“It was a 16-hour drive and when we went to Kalinga and Ifugao in the mountains they asked me, ‘Why are you here?’ I think a chef has to be curious and has to keep learning,” shares chef Chele. “Another thing is to ask why? Why a foreign chef will come to another country, why he has to bring his cuisine, his ingredients and import everything… Why can he not continue being curious and keep learning, and just open his eyes and look around? That is the beauty of being a chef. I want to keep learning from all these beautiful things that are unique to the Philippines, the nature, the indigenous practices, and with that knowledge make something out of it. But in all of that we still have to preserve this heritage.”

That night, in this brand-new restaurant with contemporary design, filled with young, edgy, well-heeled, cosmopolitan Filipinos in the middle of the glamorous metro with modern skyscrapers, was this Spanish chef speaking with wonder and passion about the far reaches of our country, concluding with, “When I was in the mountains I was telling myself, ‘Wow. This is magic.’”

At that moment I couldn’t help but ask myself how many of us native to this beautiful country have that same awe. It’s evident that the residue of colonial mentality still persists with foreign brands often beating out local ones. Is this the pivot that we are waiting for?

With the upcoming Madrid Fusion with Michelin-starred Spanish chefs like Elena Arzak and Andoni Aduriz coming here to briefly take over the culinary landscape while embracing local ingredients and techniques like cooking in bamboo, it seems like an apt foil to this persisting colonial influence. Despite years of many famed local chefs pushing our indigenous produce forward, will it finally be the presence of these prestigious foreign chefs that will make the difference? Will long-lost ingredients and heirloom rice finally make a comeback?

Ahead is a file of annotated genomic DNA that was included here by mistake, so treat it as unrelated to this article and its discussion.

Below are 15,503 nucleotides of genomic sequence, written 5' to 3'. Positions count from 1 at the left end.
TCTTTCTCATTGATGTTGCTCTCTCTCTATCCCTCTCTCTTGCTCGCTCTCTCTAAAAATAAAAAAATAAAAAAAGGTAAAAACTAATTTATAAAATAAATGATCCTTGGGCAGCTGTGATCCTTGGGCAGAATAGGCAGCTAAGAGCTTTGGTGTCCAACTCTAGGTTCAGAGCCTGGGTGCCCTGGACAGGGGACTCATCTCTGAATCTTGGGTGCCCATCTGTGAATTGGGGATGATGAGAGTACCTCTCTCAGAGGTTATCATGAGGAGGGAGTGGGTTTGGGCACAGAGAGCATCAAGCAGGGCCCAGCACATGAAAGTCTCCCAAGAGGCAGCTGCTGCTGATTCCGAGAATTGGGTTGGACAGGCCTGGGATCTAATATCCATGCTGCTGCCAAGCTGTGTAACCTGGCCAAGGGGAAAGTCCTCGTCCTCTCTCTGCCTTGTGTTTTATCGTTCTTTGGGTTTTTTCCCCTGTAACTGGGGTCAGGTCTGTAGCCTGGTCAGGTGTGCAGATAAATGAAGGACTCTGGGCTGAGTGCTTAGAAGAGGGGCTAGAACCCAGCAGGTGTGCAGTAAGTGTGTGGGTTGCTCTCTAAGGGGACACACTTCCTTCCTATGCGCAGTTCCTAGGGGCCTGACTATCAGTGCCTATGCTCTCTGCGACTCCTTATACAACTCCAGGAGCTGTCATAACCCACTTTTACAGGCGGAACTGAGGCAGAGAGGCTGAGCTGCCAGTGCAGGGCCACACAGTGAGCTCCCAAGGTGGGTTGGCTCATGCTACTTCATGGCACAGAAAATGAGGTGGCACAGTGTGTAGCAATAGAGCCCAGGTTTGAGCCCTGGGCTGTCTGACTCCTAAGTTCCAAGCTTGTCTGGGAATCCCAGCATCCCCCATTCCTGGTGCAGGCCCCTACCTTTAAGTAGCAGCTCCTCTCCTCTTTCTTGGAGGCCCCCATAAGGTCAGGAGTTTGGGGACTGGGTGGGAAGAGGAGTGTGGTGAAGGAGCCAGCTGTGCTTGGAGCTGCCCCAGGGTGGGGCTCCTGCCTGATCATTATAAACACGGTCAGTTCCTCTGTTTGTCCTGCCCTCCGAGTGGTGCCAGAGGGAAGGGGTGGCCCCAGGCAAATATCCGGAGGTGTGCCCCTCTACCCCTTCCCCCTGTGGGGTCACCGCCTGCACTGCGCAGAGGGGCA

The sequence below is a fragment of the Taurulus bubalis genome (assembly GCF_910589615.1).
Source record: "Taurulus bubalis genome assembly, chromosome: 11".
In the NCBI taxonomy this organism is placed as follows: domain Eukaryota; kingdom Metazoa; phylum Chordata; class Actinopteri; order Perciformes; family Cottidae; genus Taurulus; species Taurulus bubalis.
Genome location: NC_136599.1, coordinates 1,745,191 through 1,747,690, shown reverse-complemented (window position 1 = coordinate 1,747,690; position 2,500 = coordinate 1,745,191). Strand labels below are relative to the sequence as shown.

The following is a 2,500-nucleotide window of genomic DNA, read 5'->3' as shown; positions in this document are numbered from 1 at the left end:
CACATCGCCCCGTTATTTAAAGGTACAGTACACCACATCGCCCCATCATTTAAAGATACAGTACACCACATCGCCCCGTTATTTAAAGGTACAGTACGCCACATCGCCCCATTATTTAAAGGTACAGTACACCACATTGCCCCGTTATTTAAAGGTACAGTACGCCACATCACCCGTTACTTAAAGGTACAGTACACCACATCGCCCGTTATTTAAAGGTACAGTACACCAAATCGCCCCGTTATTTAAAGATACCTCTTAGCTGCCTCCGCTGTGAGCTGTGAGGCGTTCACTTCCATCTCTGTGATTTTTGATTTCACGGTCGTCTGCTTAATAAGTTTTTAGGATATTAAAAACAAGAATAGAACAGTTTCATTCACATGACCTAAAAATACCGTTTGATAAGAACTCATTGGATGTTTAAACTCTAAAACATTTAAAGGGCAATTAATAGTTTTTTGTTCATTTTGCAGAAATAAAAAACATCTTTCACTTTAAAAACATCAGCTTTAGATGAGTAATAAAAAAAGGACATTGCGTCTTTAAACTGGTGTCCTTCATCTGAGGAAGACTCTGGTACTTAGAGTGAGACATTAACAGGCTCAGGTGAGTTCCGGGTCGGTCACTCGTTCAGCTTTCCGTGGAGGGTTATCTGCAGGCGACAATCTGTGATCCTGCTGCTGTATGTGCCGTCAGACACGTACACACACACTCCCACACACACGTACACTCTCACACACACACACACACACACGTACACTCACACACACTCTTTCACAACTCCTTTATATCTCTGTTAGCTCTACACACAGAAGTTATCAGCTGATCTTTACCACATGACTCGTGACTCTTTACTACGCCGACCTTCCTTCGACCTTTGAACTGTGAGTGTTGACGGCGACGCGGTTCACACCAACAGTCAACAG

That remains to be seen; however, today there is a little restaurant that could. I just learned this morning that to generate enough production to sustain their needs, the people behind ArroZeria are investing in seeds. I feel that it is so fitting that this close tie between restaurant, heritage and producer happens to be based on rice — the food staple of our people. I’ve always found it fascinating that the words in Tagalog for rice and eat are so close: “kanin” and “kain.” It is, in reality and in practice, quite synonymous for us Filipinos. It is what most of our countrymen work so hard for every day — to put rice on their plates, to nourish their families. It is the symbol of prosperity, of labor and devotion.

To quote Steinbeck’s emblematic novel Of Mice and Men, “I’ve seen hundreds of men come by on the road an’ on the ranches, with their bindles on their back an’ that same damn thing in their heads… every damn one of them has a little piece of land in his head… just like heaven. Ever’body wants a little piece of land.”

Just like those officials in Paris in the Asian canteen and my student self longing for home, or the OFWs, the laborers and workers who put in long hours every day for their families — for us Filipinos, to be faced with a steaming plate of rice is a little piece of our heaven.


ArroZeria is located on the fourth floor of Century City Mall, Makati, telephone 217-6563.